These are notes on the sermon, Win The Battle Over Bitterness, preached by Pastor Joseph Prince on Sunday, 7 November 2021, at The Star Performing Arts Centre, Singapore. We hope these sermon notes will be an encouragement to you!
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Pastor Prince begins the service with the story of Jacob’s life.
Jacob’s life was given prominence in the book of Genesis. He was the son of Isaac and the grandson of Abraham. Though Jacob cheated his father to get the firstborn blessing, the Bible records his life as one filled with faith.
At River Jabbok, God changed Jacob’s name to “Israel,” meaning “prince of God.” One would think of this event as the crowning achievement of Jacob’s life. Instead of being known as “Jacob” (meaning “supplanter” or “grabber”), he became a “prince of God,” and this change of name marked his life. However, this change of name is not what the Bible records as his greatest achievement.
In Hebrews 11, which is the chapter known as the “hall of faith,” we read this about Jacob:
“By faith Isaac blessed Jacob and Esau concerning things to come. By faith Jacob, when he was dying, blessed each of the sons of Joseph, and worshiped, leaning on the top of his staff.”
— Hebrews 11:20–21 NKJV
“By faith Jacob . . . blessed each of the sons of Joseph” — The account of his faith recorded in Hebrews 11 is the act of pronouncing the blessing over his grandsons, Ephraim and Manasseh. When Joseph brought his sons Ephraim and Manasseh before his father Jacob to impart the generational blessing of Abraham, Jacob crossed his hands when blessing them. Joseph had positioned his firstborn Manasseh on the right side so that Jacob’s right hand of blessing (the firstborn blessing) would go to him. But Jacob, under the power and influence of the Holy Spirit, crossed his hands and gave the firstborn blessing to Ephraim instead. This is to show us that the undeserving will receive God’s blessings.
God loves to bless your children. This act of blessing children is singled out in Hebrews 11 when it records Isaac blessing his children and Jacob blessing his grandchildren.
Abraham was another man of great faith; in fact, he is known as the father of faith. There was a time when he and his wife, Sarah, were barren and in old age. Although Abraham had everything a man could want (e.g. material wealth, a beautiful wife), what he longed for was a son (Gen. 15:2).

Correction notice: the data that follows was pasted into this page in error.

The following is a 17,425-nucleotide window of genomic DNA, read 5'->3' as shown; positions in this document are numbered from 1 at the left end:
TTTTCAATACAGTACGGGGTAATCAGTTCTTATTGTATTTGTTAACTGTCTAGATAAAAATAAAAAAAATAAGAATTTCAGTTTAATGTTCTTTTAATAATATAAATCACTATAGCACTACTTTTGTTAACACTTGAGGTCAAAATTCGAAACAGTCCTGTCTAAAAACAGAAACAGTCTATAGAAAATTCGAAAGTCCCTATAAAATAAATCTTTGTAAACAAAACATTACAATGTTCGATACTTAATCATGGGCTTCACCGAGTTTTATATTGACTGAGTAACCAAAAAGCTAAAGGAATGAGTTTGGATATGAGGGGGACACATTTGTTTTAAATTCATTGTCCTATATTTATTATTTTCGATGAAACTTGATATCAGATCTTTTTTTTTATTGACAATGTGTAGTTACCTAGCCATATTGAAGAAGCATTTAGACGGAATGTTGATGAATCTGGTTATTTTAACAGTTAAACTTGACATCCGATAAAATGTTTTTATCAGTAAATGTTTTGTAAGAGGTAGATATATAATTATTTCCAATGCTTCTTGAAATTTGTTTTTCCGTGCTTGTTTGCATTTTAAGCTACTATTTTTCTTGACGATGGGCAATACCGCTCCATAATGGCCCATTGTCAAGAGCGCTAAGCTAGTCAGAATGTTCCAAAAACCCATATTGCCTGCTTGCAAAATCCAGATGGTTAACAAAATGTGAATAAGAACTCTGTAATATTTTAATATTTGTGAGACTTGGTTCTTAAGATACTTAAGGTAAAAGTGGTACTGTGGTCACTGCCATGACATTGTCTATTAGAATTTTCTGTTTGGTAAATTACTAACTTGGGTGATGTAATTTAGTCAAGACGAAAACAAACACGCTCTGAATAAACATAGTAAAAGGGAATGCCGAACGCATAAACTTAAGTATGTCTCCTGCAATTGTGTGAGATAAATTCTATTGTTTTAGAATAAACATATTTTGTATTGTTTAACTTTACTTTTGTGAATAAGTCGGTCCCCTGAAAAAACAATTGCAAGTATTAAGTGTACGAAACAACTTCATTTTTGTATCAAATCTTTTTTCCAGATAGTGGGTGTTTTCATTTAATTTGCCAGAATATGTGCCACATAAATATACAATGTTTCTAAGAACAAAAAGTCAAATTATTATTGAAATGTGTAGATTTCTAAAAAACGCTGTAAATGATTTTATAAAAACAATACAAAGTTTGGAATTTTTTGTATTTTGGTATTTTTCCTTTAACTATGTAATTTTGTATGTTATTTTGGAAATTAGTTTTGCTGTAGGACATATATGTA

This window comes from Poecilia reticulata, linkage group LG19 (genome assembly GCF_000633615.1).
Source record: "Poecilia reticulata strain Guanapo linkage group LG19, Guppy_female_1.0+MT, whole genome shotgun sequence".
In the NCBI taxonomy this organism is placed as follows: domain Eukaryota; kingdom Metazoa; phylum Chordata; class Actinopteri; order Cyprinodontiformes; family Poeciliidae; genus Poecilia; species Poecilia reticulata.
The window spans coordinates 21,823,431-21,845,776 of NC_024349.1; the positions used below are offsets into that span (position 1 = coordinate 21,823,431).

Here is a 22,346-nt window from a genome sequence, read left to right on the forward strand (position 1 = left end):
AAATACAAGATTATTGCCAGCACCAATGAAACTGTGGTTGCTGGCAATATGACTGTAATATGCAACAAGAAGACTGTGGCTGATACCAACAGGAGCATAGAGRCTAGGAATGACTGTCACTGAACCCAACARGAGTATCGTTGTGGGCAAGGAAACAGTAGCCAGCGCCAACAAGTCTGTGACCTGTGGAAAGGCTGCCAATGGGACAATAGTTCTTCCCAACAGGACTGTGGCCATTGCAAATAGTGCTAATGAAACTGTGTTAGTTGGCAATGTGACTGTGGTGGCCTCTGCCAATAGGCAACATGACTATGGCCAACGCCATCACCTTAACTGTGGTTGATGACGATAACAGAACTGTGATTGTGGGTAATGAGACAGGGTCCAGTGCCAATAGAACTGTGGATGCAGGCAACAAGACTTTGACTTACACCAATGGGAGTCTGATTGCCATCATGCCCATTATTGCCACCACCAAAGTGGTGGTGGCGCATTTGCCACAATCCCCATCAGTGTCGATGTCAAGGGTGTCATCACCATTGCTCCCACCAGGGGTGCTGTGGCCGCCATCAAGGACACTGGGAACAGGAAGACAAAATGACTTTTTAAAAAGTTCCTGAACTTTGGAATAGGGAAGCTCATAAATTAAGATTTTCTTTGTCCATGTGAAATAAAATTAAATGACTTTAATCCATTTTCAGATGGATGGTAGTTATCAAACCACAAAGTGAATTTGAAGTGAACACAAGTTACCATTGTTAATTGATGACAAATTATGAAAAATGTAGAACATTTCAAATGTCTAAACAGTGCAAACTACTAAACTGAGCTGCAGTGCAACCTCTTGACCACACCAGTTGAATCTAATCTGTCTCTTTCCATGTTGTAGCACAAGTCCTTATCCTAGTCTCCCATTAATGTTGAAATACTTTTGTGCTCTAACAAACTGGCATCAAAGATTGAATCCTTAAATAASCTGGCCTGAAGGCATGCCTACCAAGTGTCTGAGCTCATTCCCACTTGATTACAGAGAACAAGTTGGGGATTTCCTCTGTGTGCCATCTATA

Children will fill your heart like material goods cannot. God is the possessor of heaven and earth, yet God sent His Son for the purpose of providing for all of us the sacrifice of Jesus Christ—that by Him, we might be adopted as sons of God. This way, God provided adoption and sonship unto Himself. God has myriads of servants in angelic form excelling in power and strength and has the option of creating more universes, but that didn’t satisfy His heart—He wanted sons.
Similarly, we all need objects of love and not just material things.
For us believers, we have found the object of love that fills our heart in the person of Jesus Christ.
For those who are troubled about how Jesus thinks of you because of something you did, you need to know that Jesus appeared to His disciples in the upper room—the ones who had left Him when He needed them most. Without rebuke or reproof, Jesus gave them peace and showed them His hands and sides that had been pierced at the cross for them. This is a picture of the finished work; it is the divine receipt that all our sins are forgiven. Because all your sins have been punished on Jesus’ body, God who is holy can never judge you for your sins ever again.
When the disciples saw the Lord, they were glad. Peace always comes when you see His finished work, and joy comes when your heart is filled with Jesus in all His glory, beauty, and excellency. He is the perfect object of love for your heart that no human idol can ever satisfy. When you carry the spirit of sonship, you will not go around doing good in order to please the Father, but you will do what pleases Him because you love Him. Nothing satisfies God’s heart like His sons, and you are one of them.
We may be living in times of shaking, but as a child of God, you don't have to be shakable. God, who knows the beginning and the end, can put you at the right place at the right time so that you are not shaken. While you will encounter people who are smarter and or more capable than you, they will see you end up in a better and higher place because of God!
We can expect good things to happen to us because we are no longer living under the law, but under grace. Grace is not a message, it is not a doctrine, but it is the gospel.
There is a huge difference when you live under the law and when you live under grace. It is vital to know that because of Jesus’ finished work at the cross, we are now in the dispensation of grace.
“Pursue peace with all people, and holiness, without which no one will see the Lord.”
— Hebrews 12:14 NKJV
“Pursue peace with all people” — Once justified by faith, you have peace with God (Rom. 5:1). However, it is also important for us to pursue peace with all people. While this passage was written predominantly to the Hebrews (the Jews), we have the same Holy Spirit that speaks to us today, talking to us Gentiles who are born again.